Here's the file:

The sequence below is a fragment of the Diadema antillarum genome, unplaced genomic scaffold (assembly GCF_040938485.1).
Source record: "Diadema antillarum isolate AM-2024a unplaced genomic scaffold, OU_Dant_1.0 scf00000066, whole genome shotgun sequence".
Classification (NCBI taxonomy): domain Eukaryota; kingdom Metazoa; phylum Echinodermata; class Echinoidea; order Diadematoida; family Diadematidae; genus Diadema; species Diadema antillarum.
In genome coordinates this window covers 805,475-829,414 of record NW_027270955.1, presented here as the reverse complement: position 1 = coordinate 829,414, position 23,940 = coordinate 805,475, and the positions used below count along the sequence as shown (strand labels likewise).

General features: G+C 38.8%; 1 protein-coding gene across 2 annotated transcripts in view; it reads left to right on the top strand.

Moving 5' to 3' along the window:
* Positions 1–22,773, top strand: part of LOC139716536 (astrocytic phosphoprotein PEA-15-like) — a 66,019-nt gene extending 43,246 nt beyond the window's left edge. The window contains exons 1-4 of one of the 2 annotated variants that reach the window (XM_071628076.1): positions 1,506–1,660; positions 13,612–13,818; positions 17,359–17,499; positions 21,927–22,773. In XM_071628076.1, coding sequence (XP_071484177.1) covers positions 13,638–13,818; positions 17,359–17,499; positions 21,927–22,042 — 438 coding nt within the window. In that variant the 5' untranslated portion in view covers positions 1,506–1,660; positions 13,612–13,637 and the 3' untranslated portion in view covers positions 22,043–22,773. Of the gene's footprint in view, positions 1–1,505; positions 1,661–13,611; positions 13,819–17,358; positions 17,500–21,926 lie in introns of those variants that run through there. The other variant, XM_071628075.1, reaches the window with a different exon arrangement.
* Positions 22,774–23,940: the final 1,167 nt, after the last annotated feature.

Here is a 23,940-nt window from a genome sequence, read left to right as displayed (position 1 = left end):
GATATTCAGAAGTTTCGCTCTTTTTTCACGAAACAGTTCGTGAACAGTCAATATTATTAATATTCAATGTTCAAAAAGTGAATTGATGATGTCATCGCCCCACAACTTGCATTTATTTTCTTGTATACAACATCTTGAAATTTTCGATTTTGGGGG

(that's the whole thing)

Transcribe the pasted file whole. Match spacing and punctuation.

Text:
The sequence below is a fragment of the Diadema antillarum genome, unplaced genomic scaffold (assembly GCF_040938485.1).
Source record: "Diadema antillarum isolate AM-2024a unplaced genomic scaffold, OU_Dant_1.0 scf00000066, whole genome shotgun sequence".
Classification (NCBI taxonomy): domain Eukaryota; kingdom Metazoa; phylum Echinodermata; class Echinoidea; order Diadematoida; family Diadematidae; genus Diadema; species Diadema antillarum.
In genome coordinates this window covers 805,475-829,414 of record NW_027270955.1, presented here as the reverse complement: position 1 = coordinate 829,414, position 23,940 = coordinate 805,475, and the positions used below count along the sequence as shown (strand labels likewise).

General features: G+C 38.8%; 1 protein-coding gene across 2 annotated transcripts in view; it reads left to right on the top strand.

Moving 5' to 3' along the window:
* Positions 1–22,773, top strand: part of LOC139716536 (astrocytic phosphoprotein PEA-15-like) — a 66,019-nt gene extending 43,246 nt beyond the window's left edge. The window contains exons 1-4 of one of the 2 annotated variants that reach the window (XM_071628076.1): positions 1,506–1,660; positions 13,612–13,818; positions 17,359–17,499; positions 21,927–22,773. In XM_071628076.1, coding sequence (XP_071484177.1) covers positions 13,638–13,818; positions 17,359–17,499; positions 21,927–22,042 — 438 coding nt within the window. In that variant the 5' untranslated portion in view covers positions 1,506–1,660; positions 13,612–13,637 and the 3' untranslated portion in view covers positions 22,043–22,773. Of the gene's footprint in view, positions 1–1,505; positions 1,661–13,611; positions 13,819–17,358; positions 17,500–21,926 lie in introns of those variants that run through there. The other variant, XM_071628075.1, reaches the window with a different exon arrangement.
* Positions 22,774–23,940: the final 1,167 nt, after the last annotated feature.

Here is a 23,940-nt window from a genome sequence, read left to right as displayed (position 1 = left end):
GATATTCAGAAGTTTCGCTCTTTTTTCACGAAACAGTTCGTGAACAGTCAATATTATTAATATTCAATGTTCAAAAAGTGAATTGATGATGTCATCGCCCCACAACTTGCATTTATTTTCTTGTATACAACATCTTGAAATTTTCGATTTTGGGGG